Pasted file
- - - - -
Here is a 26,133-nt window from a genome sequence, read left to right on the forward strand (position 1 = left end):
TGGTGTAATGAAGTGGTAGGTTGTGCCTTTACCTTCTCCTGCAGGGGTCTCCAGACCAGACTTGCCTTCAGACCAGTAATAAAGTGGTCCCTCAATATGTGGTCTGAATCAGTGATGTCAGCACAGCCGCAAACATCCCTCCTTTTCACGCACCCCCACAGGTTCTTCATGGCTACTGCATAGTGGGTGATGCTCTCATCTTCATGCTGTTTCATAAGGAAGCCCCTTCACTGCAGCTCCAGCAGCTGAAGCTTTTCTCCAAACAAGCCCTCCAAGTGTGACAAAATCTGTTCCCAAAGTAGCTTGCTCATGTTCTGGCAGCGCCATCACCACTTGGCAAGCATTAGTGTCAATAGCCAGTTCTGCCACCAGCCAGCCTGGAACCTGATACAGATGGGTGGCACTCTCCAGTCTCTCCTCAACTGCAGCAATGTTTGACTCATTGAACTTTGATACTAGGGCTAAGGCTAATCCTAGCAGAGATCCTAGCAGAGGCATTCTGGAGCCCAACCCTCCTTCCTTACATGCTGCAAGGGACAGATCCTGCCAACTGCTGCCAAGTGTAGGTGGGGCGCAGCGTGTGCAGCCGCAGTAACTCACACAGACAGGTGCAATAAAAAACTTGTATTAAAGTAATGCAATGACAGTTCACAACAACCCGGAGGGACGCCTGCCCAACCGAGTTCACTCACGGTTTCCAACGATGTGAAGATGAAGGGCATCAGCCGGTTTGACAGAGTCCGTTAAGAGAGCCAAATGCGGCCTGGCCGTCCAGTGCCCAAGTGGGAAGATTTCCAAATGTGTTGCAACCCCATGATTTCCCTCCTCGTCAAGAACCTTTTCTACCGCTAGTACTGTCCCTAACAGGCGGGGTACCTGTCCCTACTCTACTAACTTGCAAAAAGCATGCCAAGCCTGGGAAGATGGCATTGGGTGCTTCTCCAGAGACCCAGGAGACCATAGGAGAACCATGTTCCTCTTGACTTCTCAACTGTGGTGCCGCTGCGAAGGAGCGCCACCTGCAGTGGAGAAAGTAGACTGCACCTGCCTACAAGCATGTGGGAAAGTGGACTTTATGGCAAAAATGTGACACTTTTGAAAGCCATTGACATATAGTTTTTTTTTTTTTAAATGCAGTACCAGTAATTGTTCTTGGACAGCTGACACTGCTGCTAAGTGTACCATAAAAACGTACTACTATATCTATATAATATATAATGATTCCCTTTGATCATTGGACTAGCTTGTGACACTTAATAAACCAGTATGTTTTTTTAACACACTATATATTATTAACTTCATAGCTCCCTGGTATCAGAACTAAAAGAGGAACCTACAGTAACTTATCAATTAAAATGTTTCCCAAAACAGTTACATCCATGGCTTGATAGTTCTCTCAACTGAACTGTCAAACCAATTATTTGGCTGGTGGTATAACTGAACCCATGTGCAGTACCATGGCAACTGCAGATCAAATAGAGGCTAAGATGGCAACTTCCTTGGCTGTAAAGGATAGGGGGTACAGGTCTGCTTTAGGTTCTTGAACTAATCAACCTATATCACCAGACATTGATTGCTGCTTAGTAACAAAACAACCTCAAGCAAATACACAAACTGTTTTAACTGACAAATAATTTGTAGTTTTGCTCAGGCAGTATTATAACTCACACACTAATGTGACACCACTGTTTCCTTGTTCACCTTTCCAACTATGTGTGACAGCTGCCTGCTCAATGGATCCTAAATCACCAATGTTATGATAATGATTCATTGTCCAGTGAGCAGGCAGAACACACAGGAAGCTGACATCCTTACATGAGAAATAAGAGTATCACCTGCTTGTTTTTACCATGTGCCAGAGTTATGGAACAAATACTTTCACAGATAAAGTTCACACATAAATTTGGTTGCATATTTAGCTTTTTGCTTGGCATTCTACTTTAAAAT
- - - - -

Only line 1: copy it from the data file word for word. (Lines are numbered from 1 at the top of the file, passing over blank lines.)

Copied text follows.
Here is a 26,133-nt window from a genome sequence, read left to right on the forward strand (position 1 = left end):